Today I picked a handful of raspberries to have with my breakfast. This gives me an amazing feeling of wellbeing.

I haven’t always had raspberries in my life. I spent my childhood in Papua New Guinea, where we had wonderful tropical fruits galore:  fresh pawpaw, mango, pineapple, passionfruit and many exquisite varieties of bananas. But some kids are never satisfied. (I was homesick, okay?)

The raspberry canes in my Hamilton backyard are in a spot that only gets sun in the summer months, which seems to suit them fine. I don’t get heaps of berries from them, and that’s okay with me. All I want is a few perfectly ripe, freshly picked raspberries for breakfast each morning. 

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Just one handful!

If I was more serious about quantity I’d be competing with the birds, and that would mean building a frame and putting up netting. As it is, there aren’t enough raspberries for the birds to bother with. Or maybe I’m just lucky this year. Maybe the birds are down the road, checking out the bountiful raspberry canes in my neighbour’s garden.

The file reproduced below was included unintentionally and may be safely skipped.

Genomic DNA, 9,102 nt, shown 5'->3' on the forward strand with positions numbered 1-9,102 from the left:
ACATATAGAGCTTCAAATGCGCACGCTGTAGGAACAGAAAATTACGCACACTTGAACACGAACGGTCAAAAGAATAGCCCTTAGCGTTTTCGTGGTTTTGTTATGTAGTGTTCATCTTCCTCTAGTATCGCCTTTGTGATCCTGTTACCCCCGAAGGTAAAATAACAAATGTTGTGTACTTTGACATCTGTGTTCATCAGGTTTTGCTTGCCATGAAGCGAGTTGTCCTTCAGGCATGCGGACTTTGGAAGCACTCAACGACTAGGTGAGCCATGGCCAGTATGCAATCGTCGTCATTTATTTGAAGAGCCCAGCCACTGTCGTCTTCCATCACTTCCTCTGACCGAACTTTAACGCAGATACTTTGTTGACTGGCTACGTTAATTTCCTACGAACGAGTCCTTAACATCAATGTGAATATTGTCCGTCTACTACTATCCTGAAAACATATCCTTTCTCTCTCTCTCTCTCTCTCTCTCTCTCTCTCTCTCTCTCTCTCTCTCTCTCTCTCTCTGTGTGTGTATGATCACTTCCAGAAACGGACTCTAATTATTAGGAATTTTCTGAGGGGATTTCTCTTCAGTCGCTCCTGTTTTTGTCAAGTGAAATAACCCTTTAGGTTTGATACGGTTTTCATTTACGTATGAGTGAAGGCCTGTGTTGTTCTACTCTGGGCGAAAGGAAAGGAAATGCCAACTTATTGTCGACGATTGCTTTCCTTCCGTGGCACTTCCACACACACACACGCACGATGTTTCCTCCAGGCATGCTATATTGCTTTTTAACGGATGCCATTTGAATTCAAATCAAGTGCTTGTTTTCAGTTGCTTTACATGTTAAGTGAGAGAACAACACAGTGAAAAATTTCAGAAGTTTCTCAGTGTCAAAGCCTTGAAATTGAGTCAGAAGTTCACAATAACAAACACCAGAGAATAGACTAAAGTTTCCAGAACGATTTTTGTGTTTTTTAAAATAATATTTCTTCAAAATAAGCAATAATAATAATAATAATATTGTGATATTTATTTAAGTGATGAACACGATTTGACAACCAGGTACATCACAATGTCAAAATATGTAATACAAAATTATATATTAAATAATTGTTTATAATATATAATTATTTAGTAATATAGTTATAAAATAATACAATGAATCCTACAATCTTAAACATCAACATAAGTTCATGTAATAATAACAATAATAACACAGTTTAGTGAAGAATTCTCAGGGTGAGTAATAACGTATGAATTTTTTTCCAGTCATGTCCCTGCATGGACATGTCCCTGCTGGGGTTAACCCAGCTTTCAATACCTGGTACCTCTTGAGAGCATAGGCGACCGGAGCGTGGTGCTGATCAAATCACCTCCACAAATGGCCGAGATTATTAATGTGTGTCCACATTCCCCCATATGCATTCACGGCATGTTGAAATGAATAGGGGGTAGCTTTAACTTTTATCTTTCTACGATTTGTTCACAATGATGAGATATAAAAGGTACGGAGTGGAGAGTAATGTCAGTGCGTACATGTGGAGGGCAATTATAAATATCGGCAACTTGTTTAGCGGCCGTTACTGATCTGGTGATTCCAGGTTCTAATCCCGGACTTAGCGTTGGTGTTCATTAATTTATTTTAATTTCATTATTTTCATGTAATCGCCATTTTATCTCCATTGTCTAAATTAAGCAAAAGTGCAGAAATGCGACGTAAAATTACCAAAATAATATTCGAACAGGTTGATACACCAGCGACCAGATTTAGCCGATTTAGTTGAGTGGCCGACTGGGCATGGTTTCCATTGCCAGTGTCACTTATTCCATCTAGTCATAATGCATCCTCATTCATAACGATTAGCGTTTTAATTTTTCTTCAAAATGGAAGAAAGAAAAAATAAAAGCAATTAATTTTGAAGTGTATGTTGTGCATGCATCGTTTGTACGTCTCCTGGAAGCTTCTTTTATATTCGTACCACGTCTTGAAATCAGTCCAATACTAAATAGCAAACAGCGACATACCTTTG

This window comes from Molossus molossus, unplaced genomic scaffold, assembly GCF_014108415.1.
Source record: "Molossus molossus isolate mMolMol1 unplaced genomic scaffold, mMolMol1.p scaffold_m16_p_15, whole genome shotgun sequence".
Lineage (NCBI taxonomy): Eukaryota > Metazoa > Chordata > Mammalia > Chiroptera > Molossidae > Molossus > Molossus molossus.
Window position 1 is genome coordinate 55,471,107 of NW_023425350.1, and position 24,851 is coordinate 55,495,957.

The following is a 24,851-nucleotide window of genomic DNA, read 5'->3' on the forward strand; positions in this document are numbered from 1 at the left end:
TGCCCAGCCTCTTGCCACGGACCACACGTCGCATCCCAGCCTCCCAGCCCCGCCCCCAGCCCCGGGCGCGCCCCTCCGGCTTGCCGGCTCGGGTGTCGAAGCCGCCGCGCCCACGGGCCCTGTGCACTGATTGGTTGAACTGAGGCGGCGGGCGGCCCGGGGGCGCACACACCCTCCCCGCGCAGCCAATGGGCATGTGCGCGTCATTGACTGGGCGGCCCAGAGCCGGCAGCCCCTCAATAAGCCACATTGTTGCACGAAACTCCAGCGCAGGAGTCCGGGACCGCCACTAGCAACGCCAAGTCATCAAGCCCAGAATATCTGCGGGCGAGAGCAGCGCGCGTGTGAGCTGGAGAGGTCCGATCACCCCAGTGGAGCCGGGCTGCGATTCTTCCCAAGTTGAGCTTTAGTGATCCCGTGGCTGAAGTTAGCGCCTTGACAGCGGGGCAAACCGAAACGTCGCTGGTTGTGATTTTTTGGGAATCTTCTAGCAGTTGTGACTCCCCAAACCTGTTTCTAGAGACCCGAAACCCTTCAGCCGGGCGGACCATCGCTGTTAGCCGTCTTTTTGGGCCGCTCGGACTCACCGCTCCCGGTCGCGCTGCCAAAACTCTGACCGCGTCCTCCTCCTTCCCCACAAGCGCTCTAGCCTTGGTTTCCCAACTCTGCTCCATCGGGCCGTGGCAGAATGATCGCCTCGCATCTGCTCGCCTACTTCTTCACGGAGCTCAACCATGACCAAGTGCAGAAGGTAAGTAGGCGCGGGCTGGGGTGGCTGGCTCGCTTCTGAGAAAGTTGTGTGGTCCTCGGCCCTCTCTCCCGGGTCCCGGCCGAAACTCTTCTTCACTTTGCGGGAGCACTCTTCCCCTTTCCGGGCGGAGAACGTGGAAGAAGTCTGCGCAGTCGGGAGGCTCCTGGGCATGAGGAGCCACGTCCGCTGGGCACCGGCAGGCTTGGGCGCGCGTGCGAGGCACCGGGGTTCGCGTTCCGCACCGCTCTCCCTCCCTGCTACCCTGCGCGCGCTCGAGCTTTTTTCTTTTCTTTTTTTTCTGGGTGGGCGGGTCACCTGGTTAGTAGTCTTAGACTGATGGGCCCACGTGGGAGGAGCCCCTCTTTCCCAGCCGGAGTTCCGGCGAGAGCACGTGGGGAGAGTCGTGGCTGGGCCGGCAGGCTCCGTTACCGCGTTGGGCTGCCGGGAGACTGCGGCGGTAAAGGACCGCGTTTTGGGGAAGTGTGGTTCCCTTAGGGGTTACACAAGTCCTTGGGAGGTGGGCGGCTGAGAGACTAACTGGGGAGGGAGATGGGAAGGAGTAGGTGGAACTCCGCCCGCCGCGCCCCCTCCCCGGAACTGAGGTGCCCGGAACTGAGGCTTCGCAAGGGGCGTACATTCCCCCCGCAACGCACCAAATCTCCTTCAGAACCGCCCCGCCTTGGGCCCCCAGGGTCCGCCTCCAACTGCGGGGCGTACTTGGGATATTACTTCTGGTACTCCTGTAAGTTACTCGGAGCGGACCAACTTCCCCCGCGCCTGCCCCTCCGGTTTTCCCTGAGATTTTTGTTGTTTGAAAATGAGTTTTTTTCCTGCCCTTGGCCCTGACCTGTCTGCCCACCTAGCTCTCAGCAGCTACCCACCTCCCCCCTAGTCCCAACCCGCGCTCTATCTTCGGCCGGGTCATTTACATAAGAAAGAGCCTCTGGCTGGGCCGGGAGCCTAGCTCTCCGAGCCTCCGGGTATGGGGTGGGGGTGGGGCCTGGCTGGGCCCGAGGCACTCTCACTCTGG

What to do with a handful of raspberries

1. Breakfast

Caspian sea yoghurt, a handful of raisins, a tablespoon of ground flaxseed, a sprinkling of toasted sunflower seeds and pumpkin seeds. And a handful of raspberries. I might add a spoonful of Sweetree Marakopa Spring raw honey.

Some of my friends would whiz this into a smoothie. But I enjoy the textures and colours.

2. Raspberry soda pop

Start with 2 tablespoons of kefir grains, in a litre of filtered water, to which you’ve added 2 tablespoons of sugar. Leave for two or three days, then strain out the kefir grains. 

Mash up 2 tablespoons (or more) of fresh raspberries. Add these to the kefir water. Leave for another two or three days, then strain into a bottle, ideally one that can cope with fizzy drinks (or else check the bottle regularly and let the pressure off). Keep at room temperature for another couple of days, then chill and enjoy.

This works just as well with strawberries. 

 

 

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